Mississippi Gov. Tate Reeves (R) said on Monday that he wants tighter limits on the amounts of medical cannabis patients can purchase and limit the amount of THC allowed in medical cannabis products sold in the state, the Oxford Eagle reports. Reeves did not indicate what he thinks those caps should be but said the THC levels in the current draft of the bill “are higher” than he is “comfortable with.”
“If we’re going to have a medical marijuana program, we need to get it done right. I think getting it done right is more important than getting it done quick.” — Reeves during a press conference via the Eagle
Mississippi voters approved the medical cannabis initiative during the 2020 election, but the state Supreme Court overturned the initiative in May, ruling that Mississippi’s initiative process is outdated and unworkable. Lawmakers have since introduced legislation to enact the reforms and have called on Reeves to call a special session to bring up the bill for a vote. Reeves has indicated he would call the session if lawmakers can agree on a plan, the report says. The state’s next regular session begins in January.
However, state Agriculture Commissioner Andy Gipson has said that he has a legal challenge ready were the Legislature to approve the reforms. In an August letter to state Attorney General Lynn Fitch, Gipson said that “elected officials took an oath of office to ‘faithfully support the Constitution of the United States … and obey the laws thereof’” and that cannabis legalization of any kind runs afoul of federal law.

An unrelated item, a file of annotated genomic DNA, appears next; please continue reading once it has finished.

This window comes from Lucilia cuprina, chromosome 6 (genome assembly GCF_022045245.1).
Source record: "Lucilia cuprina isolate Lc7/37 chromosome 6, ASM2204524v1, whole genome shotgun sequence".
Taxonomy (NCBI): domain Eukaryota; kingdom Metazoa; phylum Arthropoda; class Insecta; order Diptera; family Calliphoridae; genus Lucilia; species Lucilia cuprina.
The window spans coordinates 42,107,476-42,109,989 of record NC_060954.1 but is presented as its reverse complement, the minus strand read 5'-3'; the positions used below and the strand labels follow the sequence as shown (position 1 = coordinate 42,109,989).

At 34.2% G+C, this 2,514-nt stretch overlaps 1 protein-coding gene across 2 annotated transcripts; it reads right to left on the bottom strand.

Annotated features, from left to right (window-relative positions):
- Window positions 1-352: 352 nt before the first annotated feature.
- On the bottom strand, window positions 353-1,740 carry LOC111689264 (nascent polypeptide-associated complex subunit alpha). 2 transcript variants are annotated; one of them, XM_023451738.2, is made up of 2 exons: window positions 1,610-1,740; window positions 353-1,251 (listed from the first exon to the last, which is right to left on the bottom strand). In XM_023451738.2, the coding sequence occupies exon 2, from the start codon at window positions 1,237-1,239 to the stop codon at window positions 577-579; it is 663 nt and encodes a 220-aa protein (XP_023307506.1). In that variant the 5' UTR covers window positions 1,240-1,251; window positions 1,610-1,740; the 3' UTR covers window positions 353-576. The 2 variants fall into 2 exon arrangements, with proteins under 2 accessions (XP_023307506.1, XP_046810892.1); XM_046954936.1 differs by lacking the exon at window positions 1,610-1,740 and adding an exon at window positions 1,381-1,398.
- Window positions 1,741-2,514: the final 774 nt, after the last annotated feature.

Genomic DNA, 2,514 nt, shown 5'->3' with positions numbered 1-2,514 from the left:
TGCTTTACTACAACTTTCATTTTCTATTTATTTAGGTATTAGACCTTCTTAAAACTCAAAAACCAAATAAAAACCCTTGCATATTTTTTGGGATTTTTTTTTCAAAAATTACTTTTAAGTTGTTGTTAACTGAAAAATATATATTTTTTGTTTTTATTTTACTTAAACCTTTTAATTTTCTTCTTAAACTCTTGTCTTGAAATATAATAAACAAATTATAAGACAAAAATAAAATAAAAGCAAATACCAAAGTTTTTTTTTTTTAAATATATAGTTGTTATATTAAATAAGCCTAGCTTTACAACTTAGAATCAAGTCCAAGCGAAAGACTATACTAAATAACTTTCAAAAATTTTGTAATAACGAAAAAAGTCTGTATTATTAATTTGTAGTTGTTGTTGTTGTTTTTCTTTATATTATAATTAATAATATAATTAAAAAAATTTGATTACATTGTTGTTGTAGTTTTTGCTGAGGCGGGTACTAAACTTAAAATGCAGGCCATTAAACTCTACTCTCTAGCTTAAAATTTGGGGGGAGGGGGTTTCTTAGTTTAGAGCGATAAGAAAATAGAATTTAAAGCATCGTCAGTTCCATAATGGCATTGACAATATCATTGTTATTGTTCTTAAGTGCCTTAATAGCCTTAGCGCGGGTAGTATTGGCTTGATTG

“If the Mississippi Legislature were to enact and the governor were to sign into state law a medical marijuana program,” he wrote in the letter, “how would it be legal under the federal act to truck, ship, deliver, manufacture, distribute or dispense any part of the cannabis seed or plant as a Schedule 1 substance into the state of Mississippi?”
Last month, advocates held a protest demanding that Tate call the session to enact the reforms.
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